I plan on eventually having 10 neon tetras, 7 of both Indian Glass and Glass Catfish. And maybe a couple more Cory if the tanks are big enough?
For the most part though, I did some quick research and found that the water parameters are fairly similar for the species, I think. But I am willing to learn more to make sure the fish are happy.
I think you're spot-on about rehoming the guppies and mollies. :) That would give you the room you need to increase all your schools to a suitable size.
I have a 30g with heaps of neons and they look so good in big numbers. They're also a lot happier. I used to have Zebra Danios in there too but I sold them on TradeMe (kinda like craigslist, I think) and got more neons. It's nicer with less species and bigger schools IMO. :) I also have a Dwarf Gourami as "centrepiece" fish and some Kuhli Loaches for bottom dwellers.
Have you considered keeping only one specie of Glass fish and rehoming the others? With 7 of each thats a pretty heavy stocking, you'd need to be pretty vigilant with water changes. That would enable you to have:
- 12 Neons
- 8 Glass fish
- 6 Cories
Cories are a schooler and they will be MUCH MUCH happier and more active if you add 4 more. :)
Also have you considered real plants? You can get some real tough ones which survive on ordinary gravel/sand and normal tank lights. My tank is pretty overstocked by regular standards but my nitrates never exceed 5, even after a week without a water change (I do 30% once a week) because my plants suck all the nitrate up for fertilizer.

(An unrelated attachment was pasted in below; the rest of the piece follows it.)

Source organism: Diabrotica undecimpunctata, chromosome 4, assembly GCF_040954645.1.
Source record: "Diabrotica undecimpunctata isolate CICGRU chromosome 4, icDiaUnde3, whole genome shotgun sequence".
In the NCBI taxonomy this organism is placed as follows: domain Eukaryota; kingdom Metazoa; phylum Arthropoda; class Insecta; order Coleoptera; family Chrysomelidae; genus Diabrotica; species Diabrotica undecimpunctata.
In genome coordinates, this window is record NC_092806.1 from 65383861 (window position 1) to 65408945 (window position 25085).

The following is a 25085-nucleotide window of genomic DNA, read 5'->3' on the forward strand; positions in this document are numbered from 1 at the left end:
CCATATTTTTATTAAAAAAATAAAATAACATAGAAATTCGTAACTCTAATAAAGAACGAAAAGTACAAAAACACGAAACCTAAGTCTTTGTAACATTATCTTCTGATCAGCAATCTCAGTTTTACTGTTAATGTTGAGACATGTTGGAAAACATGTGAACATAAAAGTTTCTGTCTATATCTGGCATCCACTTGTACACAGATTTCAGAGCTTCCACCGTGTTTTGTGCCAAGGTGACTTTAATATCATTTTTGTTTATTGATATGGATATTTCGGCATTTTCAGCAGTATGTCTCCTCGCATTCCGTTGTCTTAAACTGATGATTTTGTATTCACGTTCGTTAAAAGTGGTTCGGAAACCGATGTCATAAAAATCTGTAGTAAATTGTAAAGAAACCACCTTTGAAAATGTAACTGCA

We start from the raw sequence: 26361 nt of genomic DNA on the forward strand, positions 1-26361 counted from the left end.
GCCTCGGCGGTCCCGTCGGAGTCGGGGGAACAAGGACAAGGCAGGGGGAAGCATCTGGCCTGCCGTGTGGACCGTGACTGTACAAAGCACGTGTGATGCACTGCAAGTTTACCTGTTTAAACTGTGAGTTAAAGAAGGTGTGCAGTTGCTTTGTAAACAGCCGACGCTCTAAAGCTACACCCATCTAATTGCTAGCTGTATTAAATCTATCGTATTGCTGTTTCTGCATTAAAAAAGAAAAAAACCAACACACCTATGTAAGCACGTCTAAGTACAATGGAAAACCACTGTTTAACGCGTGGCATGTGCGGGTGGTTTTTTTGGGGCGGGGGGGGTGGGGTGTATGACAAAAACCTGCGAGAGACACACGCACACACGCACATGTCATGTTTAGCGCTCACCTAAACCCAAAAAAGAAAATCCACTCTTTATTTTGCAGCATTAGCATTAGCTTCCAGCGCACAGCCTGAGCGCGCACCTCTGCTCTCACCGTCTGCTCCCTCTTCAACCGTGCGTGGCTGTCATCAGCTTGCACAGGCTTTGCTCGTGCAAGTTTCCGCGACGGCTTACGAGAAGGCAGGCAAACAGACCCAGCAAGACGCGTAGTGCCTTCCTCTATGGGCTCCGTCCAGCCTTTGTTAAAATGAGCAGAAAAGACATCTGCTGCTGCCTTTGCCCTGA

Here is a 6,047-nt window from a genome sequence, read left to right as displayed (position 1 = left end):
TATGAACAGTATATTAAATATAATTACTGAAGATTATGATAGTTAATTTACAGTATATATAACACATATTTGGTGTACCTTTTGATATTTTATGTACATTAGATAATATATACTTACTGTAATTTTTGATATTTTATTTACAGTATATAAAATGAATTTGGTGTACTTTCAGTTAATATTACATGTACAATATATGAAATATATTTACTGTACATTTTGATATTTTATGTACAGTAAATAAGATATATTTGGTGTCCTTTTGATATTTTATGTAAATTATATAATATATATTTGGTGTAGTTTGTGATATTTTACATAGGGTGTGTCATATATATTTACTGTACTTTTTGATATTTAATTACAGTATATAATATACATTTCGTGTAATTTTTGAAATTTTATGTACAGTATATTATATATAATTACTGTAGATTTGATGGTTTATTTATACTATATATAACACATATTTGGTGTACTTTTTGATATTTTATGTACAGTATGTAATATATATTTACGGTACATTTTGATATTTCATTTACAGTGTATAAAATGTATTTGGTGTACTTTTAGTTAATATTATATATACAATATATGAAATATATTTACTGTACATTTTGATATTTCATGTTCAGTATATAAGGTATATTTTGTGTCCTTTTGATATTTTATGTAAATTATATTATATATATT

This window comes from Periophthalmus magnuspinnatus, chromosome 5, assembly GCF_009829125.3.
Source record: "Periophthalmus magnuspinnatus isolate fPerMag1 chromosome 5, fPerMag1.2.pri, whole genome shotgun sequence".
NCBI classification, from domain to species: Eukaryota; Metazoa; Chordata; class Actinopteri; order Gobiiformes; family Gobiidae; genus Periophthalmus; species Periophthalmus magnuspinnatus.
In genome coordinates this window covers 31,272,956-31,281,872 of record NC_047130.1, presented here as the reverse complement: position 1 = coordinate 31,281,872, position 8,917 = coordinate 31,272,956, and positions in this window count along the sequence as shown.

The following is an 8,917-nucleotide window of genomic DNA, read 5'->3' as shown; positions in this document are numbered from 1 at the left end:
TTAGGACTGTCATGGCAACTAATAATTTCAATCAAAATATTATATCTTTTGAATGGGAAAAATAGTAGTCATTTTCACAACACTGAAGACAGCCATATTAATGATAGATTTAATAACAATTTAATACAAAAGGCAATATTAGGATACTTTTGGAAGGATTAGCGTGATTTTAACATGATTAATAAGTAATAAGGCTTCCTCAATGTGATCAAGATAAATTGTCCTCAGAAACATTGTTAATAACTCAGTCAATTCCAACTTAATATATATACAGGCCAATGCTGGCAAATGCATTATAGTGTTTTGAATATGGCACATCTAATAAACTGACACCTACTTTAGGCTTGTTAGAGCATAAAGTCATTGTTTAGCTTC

Last edited by Amelia; 06-15-2012 at 10:37 AM.
Would I need to rehome one of the species of glass fish if I upgrade my tank to a 60 gallon? I know its stupid, but I've sort of grown super attached to all the species. T_T Although, the mollies are my least favorite. I like the shape and size variety they add to the mix, but they eat everything, and I'm guessing produce a bunch of waste.
My betta, Esquire, is a good centerpiece I think.
I do have 2 live plants in there so far. I have a wisteria (which is a pain due to the fact leaf pieces are always falling off), and a java fern (I read that both betta and glass catfish enjoy it). I also purchased those assorted bulbs from Petsmart- so far the only thing growing out of those is onion.
For the cory, does it matter on the type, or can I get 4 different colored ones?
Here is what it looks like so far. Sorry if it is blurry.
Your tank is cute. :) Is that artificial gravel? Might be why your plants aren't doing too well. If the leaves are falling off that's a sign it's not getting enough of something. Try Ambulia or cabomba. Not sure what the scientific names are but they're FAST growing, kinda "fluffy" plants. As long as there is SOME source of light in your tanks they'll grow. They don't even have to be anchored, will grow floating.
Look like this: